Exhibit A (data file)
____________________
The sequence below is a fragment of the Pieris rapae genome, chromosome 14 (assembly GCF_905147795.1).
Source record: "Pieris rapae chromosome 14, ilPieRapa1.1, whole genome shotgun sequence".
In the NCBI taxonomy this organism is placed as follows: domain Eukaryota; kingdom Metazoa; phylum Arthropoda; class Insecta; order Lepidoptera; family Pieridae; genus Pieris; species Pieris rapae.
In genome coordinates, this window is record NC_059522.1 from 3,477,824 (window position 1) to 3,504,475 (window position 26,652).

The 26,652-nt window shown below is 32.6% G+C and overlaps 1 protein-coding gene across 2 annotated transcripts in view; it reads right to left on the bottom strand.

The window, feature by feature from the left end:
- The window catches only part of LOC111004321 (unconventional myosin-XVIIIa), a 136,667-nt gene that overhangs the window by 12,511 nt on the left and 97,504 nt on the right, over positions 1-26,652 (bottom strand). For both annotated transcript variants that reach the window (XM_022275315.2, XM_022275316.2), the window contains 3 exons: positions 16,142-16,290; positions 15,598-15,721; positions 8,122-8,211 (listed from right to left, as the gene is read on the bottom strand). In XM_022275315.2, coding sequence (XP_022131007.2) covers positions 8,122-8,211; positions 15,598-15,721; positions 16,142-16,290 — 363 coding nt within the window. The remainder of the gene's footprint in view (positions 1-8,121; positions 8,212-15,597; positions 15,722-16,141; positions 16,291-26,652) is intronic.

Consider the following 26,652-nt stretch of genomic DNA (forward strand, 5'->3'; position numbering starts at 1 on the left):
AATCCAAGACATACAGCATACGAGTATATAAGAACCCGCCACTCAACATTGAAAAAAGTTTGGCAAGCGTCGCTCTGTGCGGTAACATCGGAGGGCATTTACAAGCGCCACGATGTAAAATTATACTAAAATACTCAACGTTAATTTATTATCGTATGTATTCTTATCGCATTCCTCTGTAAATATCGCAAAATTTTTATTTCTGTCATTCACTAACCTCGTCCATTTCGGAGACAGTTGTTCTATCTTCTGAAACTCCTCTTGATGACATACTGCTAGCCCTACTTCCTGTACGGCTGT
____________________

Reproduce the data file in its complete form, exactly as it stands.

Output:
The sequence below is a fragment of the Pieris rapae genome, chromosome 14 (assembly GCF_905147795.1).
Source record: "Pieris rapae chromosome 14, ilPieRapa1.1, whole genome shotgun sequence".
In the NCBI taxonomy this organism is placed as follows: domain Eukaryota; kingdom Metazoa; phylum Arthropoda; class Insecta; order Lepidoptera; family Pieridae; genus Pieris; species Pieris rapae.
In genome coordinates, this window is record NC_059522.1 from 3,477,824 (window position 1) to 3,504,475 (window position 26,652).

The 26,652-nt window shown below is 32.6% G+C and overlaps 1 protein-coding gene across 2 annotated transcripts in view; it reads right to left on the bottom strand.

The window, feature by feature from the left end:
- The window catches only part of LOC111004321 (unconventional myosin-XVIIIa), a 136,667-nt gene that overhangs the window by 12,511 nt on the left and 97,504 nt on the right, over positions 1-26,652 (bottom strand). For both annotated transcript variants that reach the window (XM_022275315.2, XM_022275316.2), the window contains 3 exons: positions 16,142-16,290; positions 15,598-15,721; positions 8,122-8,211 (listed from right to left, as the gene is read on the bottom strand). In XM_022275315.2, coding sequence (XP_022131007.2) covers positions 8,122-8,211; positions 15,598-15,721; positions 16,142-16,290 — 363 coding nt within the window. The remainder of the gene's footprint in view (positions 1-8,121; positions 8,212-15,597; positions 15,722-16,141; positions 16,291-26,652) is intronic.

Consider the following 26,652-nt stretch of genomic DNA (forward strand, 5'->3'; position numbering starts at 1 on the left):
AATCCAAGACATACAGCATACGAGTATATAAGAACCCGCCACTCAACATTGAAAAAAGTTTGGCAAGCGTCGCTCTGTGCGGTAACATCGGAGGGCATTTACAAGCGCCACGATGTAAAATTATACTAAAATACTCAACGTTAATTTATTATCGTATGTATTCTTATCGCATTCCTCTGTAAATATCGCAAAATTTTTATTTCTGTCATTCACTAACCTCGTCCATTTCGGAGACAGTTGTTCTATCTTCTGAAACTCCTCTTGATGACATACTGCTAGCCCTACTTCCTGTACGGCTGT